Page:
Tuesday, May 22, 2012

Going Postal


Having one of those days?
You know, I thought I was just being paranoid before when I said my mailman hated me ...

After years of getting everyone else's mail in my mailbox BUT mine, having my packages returned without my knowledge (never mind overbearing office ladies holding them hostage!), and having my own letters returned to me claiming not enough postage I thought I'd seen it all, but this, while being a single, lonely little letter, is a new low.  This gem was post marked yesterday ... yes, you read that correctly, YESTERDAY.  I know ... I know!  I'm stunned too!  I thought, as I'm sure you're thinking as well, that it came directly out of a Civil War era soldier's breast pocket, but surprisingly enough that's not the case. 

Should I be concerned?  I see this person in an uncomfortable uniform doing a job that never ends -- no sense of satisfaction of a task completed -- a job well done, sitting before my mailbox wringing his hands (letter in his clutches) thinking about the fate soon to befall his LEAST favorite customer ... *gulp* ... me!!!  Ok, maybe I take it a little too far in my imagination, but I must say, it's getting more, and more difficult to not take this personally.

But, uhm ... you know, if I happen to go missing ... maybe start by looking in the backs of South Seattle area mail trucks, that is, if I'm not being held, and tortured in the sort facility!

Wednesday, May 9, 2012

Etsy-Etsy, Regretsy, banana-fana forgetsy, me-mi-Protesty ... Etsy!

Let's do Ebay!

Ok, let's not ...

You may remember an earlier post about a little dust-up concerning Etsy, and alleged resellers (like our old friend Ecologica Malibu) not only allowed, but featured, and most shockingly protected by the powers that be over at ye olde Etsy homestead by a quick shuffle of words, and notifying the Community that, you know, nothing's changed, y'all just misunderstood the entire time.

What is a reseller, you ask?  Well it used to be widely understood that a reseller would be a shop operating as the buyer of previously manufactured goods, and punting them as handmade solely by the shop owner on said shop's Etsy account -- a site made famous through the advertising prowess of its users (since the company began with a firm stance on non-promotion making it the responsibility of its users to spread the word, thus bringing traffic to the site as a whole), and its mission statement touting itself as "... the world’s handmade marketplace."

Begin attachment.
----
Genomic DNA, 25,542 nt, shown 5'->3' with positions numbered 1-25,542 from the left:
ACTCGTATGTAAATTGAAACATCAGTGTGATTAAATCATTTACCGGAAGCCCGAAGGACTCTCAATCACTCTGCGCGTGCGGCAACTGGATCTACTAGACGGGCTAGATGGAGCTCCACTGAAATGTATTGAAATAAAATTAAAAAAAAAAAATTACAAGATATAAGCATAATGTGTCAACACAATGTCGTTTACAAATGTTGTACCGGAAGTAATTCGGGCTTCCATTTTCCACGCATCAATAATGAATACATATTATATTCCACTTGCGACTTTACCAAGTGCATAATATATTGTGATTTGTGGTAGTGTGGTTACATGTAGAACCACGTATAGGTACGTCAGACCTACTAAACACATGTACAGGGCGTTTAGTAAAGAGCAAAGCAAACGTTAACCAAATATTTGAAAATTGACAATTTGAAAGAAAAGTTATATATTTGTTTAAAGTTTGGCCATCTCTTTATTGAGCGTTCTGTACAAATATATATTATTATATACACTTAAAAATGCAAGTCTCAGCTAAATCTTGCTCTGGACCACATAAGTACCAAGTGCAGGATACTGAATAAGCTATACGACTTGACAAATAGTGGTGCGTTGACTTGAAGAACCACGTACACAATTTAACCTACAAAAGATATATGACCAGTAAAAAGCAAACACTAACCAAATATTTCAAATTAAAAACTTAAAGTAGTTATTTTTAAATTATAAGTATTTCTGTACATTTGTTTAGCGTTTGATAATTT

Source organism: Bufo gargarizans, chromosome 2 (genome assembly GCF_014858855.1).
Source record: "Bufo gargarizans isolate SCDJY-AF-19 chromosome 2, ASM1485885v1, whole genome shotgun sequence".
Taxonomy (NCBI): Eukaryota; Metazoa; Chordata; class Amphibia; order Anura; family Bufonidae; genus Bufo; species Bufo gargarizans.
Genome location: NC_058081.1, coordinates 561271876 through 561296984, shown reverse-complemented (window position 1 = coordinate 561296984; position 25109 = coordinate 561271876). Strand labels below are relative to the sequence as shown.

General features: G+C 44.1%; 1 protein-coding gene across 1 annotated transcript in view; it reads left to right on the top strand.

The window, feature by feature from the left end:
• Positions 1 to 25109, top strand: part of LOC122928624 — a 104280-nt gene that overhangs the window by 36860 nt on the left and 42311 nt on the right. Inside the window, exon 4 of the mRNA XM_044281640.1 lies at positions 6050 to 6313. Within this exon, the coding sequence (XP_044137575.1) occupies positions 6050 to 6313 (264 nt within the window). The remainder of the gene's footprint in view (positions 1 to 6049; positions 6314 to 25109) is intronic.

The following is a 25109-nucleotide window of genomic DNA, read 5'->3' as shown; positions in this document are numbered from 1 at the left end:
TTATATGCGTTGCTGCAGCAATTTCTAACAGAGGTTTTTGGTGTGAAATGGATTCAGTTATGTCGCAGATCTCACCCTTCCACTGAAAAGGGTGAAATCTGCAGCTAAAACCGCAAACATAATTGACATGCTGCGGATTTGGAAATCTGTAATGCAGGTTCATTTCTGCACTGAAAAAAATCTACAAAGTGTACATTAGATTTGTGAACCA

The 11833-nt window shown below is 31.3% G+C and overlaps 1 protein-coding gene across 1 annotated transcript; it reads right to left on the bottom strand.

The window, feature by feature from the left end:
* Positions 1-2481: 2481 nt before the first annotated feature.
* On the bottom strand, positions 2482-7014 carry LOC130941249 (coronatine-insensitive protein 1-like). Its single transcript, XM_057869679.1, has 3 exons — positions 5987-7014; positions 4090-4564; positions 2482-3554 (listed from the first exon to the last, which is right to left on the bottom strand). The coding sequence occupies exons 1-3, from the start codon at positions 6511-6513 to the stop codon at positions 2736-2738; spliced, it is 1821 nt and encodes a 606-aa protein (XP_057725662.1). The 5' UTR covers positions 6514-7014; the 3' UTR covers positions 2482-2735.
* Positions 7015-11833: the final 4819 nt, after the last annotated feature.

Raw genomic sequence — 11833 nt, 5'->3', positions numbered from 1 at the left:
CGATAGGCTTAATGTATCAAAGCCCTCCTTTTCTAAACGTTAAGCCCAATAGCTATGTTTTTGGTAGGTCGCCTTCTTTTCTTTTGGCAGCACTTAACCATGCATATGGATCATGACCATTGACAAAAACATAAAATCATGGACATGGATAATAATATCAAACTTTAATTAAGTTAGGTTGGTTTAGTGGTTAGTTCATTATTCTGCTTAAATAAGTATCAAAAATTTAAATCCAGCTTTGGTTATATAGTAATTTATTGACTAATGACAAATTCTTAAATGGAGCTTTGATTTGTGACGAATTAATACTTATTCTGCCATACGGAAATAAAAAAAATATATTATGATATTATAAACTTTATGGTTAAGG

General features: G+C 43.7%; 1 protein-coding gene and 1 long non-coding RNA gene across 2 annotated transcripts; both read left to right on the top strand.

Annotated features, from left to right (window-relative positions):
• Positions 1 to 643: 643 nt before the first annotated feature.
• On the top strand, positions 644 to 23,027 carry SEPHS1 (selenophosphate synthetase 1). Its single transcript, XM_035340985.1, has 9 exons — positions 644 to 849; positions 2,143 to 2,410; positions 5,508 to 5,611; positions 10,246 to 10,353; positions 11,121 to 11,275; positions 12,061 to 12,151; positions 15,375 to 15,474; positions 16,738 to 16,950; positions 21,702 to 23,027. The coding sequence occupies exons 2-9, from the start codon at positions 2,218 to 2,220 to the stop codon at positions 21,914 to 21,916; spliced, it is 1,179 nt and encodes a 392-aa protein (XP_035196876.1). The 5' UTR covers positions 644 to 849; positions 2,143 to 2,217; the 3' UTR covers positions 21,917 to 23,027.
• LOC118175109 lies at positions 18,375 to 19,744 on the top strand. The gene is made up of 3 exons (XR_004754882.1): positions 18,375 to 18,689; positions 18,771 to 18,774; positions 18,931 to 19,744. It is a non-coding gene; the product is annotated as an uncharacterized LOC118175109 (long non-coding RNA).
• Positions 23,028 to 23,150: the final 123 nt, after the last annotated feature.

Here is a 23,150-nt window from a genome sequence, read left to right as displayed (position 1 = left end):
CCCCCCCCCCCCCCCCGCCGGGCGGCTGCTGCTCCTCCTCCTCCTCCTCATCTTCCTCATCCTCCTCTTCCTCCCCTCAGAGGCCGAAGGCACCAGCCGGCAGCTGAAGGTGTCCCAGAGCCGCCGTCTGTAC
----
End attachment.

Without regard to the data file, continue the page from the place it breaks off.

Now it seems the company is turning toward a new direction of "small business marketplace," rather than the "'handmade by you' marketplace," of its origins.  Which, in all honesty, in my opinion would've been perfectly acceptable (not everyone shares this opinion), however, they forgot to tell their members.  Ok, ok ... Etsy is a privately owned business, they don't owe us anything, I guess.  Cool.  But, I, and many do agree with this one, find it completely hypocritical to go around soap boxing about integrity this, and integrity that, doubling the size of the integrity team, blah, blah, blah, when it seems the company has absolutely none whatsoever by the way they have handled previous, recent, and current investigations, seller suspensions, and shop closures.  This has left many of us crying foul, and many more who absolutely can not close their stores tomorrow because they rely on their income through this venue in what some call "protest," but I feel is more of a "demonstration" (don't you just love a good sit-in?!).  There have been numerous comments about the "pointlessness" of a protest against a privately owned company, calling the 4,100 members committed to closing for a day just a mere drop in the Etsy bucket of some 800,000 accounts ... and I have to say I somewhat agree.  However, if ANYONE in the Brooklyn offices, at all, notices how many active accounts have closed for the day (if the sales reflect) it will, perhaps, convey the displeasure of the Community with the complete lack of transparency the company provides its customers, the double-speak coming out of headquarters, and utter buffoonery displayed by the current CEO, and company in their blogs, and fora.  What Etsy doesn't seem to understand is that while you certainly can't become un-famous, you can most definitely become infamous-- what, exactly, they want to become known for remains to be seen ... though, I think we're getting glimpses.